Being kind and grateful is also a wonderful thing to do within your community. It’s a catalyst for more kindness, both towards you and towards everyone else in the community. If you’re grateful and supportive, you will attract grateful and supportive people. At the same time, if you’re kind at all time, the cynics who are constantly looking for something to fuel their rage will select themselves out.
If you’re on Twitter, consider shouting out someone who consistently creates valuable stuff. Share their latest work or create a thread with a few gems that inspired you. Thanking them in public for their work exposes more people to it and allows people who already like it to see your work as well.
You can also reach out in a direct message. Direct feedback like this is always appreciated: I often receive emails or Twitter DM from readers who just wanted to say hello and thank me for having written the book. It usually is a direct result of them learning something valuable that triggers those messages. Do the same: whenever you see something cool or instructive, tell the person who created it. It makes a huge difference and can be the start of a long and wonderful relationship with that creator.
It also works as a reaction to someone sharing your work. Thank the people who amplify your message. You’re essentially rewarding a behavior, which will result in repeat behavior — both by the person who shared your work and by any onlookers who see your expression of gratitude.
Thanking people in public makes others curious about the strong relationship between you and the person you’re thanking. From there, new relationships will emerge, as people start following you and interacting with you. Gratitude inspires connection.
The most important person in your life is yourself. If you don’t believe in yourself, no one will. If you’re not grateful with yourself, external gratitude will feel hollow and dishonest.
Find the time to celebrate yourself. Thank yourself for showing up every day. And when you don’t show up for a day because you need a break, thank yourself for recognizing that your mental health is important to your entrepreneurial success.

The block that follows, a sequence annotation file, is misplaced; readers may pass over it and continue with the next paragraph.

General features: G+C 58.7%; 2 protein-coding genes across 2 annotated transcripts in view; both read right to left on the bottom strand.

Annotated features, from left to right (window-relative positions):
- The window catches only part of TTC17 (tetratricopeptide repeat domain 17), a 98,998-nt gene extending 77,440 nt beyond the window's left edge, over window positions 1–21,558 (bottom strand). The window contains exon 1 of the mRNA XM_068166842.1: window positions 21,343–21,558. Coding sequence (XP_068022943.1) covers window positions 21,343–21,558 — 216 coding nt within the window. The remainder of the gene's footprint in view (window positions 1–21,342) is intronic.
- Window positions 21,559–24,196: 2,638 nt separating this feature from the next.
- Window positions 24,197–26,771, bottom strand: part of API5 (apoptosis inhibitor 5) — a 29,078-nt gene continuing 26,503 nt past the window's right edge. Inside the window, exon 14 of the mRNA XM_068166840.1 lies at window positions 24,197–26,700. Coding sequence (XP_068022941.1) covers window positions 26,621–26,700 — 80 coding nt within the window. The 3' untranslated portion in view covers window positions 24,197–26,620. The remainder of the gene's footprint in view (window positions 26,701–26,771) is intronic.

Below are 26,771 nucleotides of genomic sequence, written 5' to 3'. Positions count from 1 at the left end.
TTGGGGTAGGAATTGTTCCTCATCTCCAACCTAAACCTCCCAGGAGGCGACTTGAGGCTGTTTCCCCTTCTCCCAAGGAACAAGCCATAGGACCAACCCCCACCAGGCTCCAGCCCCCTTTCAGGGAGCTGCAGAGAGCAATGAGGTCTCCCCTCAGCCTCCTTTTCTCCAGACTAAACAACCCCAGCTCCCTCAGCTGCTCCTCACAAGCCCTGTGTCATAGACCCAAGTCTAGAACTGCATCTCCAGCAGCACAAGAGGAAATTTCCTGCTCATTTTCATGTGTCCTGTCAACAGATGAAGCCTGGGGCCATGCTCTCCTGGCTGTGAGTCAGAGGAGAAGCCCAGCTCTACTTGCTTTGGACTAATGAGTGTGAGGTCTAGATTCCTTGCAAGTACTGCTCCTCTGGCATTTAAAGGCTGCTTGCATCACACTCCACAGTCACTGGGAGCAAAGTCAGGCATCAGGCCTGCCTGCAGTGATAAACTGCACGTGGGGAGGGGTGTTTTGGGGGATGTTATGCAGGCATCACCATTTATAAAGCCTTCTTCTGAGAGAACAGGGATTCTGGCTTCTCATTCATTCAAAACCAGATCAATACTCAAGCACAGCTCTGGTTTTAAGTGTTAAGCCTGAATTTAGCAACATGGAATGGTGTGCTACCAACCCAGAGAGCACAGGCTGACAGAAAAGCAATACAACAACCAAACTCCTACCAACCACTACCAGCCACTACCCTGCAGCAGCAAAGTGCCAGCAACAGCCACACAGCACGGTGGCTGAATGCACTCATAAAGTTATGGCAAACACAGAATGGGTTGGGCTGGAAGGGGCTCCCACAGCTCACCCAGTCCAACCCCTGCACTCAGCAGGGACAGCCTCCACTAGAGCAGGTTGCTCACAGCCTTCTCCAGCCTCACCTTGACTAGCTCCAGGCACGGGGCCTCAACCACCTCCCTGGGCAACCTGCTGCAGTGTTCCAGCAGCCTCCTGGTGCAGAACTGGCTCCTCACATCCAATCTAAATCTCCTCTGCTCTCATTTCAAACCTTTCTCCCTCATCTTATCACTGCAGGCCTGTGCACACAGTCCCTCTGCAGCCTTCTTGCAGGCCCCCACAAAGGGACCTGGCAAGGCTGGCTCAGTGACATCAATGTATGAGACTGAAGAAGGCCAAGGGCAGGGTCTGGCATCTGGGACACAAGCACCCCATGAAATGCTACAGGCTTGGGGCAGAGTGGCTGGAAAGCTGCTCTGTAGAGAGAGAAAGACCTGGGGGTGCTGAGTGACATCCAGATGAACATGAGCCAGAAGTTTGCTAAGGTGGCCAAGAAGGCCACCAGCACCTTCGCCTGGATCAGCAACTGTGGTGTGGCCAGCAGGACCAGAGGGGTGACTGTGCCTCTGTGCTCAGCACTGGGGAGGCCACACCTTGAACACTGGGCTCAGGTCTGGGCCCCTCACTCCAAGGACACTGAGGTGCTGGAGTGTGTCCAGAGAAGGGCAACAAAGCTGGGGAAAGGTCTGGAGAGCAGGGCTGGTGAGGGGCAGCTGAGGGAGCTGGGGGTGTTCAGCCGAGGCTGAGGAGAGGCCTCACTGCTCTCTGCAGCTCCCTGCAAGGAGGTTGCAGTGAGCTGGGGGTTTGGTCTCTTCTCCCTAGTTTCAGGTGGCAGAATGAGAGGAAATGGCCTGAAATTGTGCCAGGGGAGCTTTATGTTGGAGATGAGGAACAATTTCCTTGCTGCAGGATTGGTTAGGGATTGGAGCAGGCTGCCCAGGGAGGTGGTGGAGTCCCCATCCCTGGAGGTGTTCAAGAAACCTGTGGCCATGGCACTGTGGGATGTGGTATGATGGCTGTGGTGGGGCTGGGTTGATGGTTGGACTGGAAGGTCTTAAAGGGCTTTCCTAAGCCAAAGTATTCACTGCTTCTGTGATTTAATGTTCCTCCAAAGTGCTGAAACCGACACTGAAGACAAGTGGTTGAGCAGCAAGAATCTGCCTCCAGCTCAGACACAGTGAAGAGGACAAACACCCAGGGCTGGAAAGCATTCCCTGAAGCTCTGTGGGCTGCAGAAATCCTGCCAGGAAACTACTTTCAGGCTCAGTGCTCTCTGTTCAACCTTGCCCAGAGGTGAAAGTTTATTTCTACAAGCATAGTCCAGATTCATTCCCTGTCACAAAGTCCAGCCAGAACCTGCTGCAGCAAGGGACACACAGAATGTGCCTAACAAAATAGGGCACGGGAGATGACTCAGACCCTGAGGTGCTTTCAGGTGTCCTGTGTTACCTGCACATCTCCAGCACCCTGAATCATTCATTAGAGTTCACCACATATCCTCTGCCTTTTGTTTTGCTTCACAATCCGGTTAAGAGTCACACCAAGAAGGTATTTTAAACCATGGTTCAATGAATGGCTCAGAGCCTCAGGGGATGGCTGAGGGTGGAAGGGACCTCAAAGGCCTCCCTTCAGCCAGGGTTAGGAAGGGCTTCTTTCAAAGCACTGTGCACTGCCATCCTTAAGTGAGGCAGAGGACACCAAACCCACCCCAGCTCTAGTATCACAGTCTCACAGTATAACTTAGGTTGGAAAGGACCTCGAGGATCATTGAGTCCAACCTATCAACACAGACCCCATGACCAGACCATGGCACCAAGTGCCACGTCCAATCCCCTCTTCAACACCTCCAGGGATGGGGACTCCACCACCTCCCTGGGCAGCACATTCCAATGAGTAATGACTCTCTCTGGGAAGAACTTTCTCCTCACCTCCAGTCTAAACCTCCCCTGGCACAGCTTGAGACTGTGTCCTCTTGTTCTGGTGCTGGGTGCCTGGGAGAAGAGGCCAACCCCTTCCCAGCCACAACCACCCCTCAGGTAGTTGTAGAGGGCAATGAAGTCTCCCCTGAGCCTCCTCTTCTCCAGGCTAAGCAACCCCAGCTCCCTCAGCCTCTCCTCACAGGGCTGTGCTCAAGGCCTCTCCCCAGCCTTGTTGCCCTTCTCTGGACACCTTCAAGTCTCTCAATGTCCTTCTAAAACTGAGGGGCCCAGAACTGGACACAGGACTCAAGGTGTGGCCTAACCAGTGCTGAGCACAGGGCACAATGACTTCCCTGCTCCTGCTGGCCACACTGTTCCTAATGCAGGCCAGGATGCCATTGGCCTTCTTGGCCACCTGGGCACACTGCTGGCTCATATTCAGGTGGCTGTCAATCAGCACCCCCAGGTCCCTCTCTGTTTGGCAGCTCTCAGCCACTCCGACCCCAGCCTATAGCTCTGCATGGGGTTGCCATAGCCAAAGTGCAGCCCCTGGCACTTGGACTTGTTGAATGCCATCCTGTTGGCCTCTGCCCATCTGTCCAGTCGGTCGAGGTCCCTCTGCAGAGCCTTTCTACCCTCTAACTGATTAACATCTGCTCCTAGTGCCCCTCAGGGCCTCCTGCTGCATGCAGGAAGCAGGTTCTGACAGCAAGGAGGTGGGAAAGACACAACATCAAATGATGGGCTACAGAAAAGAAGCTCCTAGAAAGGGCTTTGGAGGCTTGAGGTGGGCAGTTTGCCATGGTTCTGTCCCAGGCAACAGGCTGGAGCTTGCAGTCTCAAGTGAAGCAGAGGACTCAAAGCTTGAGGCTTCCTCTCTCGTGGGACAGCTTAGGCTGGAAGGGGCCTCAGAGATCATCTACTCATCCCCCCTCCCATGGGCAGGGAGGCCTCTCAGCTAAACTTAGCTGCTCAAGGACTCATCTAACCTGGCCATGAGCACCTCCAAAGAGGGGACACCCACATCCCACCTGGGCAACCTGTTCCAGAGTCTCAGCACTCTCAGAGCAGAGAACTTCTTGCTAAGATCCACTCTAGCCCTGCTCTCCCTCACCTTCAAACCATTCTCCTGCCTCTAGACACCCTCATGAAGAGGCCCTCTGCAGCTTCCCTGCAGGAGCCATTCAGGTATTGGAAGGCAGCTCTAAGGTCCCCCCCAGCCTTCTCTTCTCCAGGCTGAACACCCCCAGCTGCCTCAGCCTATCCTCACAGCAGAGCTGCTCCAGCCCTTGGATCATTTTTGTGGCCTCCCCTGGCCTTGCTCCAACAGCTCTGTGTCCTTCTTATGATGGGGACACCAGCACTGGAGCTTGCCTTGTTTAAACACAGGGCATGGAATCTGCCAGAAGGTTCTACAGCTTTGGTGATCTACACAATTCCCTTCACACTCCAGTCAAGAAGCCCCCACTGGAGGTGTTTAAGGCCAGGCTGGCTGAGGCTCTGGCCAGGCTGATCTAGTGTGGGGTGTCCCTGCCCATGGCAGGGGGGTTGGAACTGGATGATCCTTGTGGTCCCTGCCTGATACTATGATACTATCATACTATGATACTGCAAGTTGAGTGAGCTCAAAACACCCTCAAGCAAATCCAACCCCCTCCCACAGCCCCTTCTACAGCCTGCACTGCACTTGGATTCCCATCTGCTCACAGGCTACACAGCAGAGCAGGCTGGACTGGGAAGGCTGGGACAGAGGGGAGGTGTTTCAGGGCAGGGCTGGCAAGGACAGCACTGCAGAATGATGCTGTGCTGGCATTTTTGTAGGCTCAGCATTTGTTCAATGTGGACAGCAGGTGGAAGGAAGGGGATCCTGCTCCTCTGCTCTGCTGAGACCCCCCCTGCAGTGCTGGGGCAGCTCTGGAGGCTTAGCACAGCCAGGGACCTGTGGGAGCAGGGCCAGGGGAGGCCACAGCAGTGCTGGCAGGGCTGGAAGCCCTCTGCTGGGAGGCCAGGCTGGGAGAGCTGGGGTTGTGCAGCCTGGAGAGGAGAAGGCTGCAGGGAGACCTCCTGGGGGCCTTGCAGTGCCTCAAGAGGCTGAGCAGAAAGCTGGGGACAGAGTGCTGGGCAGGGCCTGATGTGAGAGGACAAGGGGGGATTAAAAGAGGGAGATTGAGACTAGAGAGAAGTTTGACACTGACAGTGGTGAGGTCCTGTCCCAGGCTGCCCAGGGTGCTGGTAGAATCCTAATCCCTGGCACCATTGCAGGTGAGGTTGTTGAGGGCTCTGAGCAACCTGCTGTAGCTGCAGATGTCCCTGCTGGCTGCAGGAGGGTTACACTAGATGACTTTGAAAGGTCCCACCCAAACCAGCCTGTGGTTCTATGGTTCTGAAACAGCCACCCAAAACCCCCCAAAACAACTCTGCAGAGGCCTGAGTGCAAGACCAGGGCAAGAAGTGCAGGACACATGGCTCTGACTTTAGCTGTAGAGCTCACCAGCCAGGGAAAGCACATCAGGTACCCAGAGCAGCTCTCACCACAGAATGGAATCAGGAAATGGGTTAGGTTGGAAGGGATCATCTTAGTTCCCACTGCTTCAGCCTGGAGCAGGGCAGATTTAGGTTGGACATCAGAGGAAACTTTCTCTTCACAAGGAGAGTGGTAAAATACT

This gratitude starts from the inside. Being at ease with yourself is something many people struggle with every single day of their lives, so I’m not saying this is an easy switch to flip. It’s a practice — a practice of reflection and observation.
If you struggle to find this thankfulness in yourself, you can use externalities to help find it internally. Keep a “wall of gratitude:” take screenshots of kind messages from your customers, your audience, or your collaborators and keep them in an easily accessed folder. Whenever you feel down or stressed, replenish your energy levels by looking at how many people have expressed their support and joy for you and the impact you have on their lives.
If you are need something in front of you at all times, consider creating a real-world artifact like a tweet etched into a wooden board. Print out the most enjoyable screenshots and stick them to the wall behind your screen. Frame the nicest ones and put them into the locations where your day-to-day work happens.
Establish a gratitude habit. Every morning, note down what you’re grateful for in a gratitude journey. Or just say it loudly while you’re taking a shower. It doesn’t need to be permanent, it just needs to be real. It needs to happen, you need to speak or write it. Thinking may not be enough.
Gratitude starts within you. Only when you are thankful to yourself can you say thank you to others in a genuine way.
Thank you for reading this. I truly and deeply appreciate you.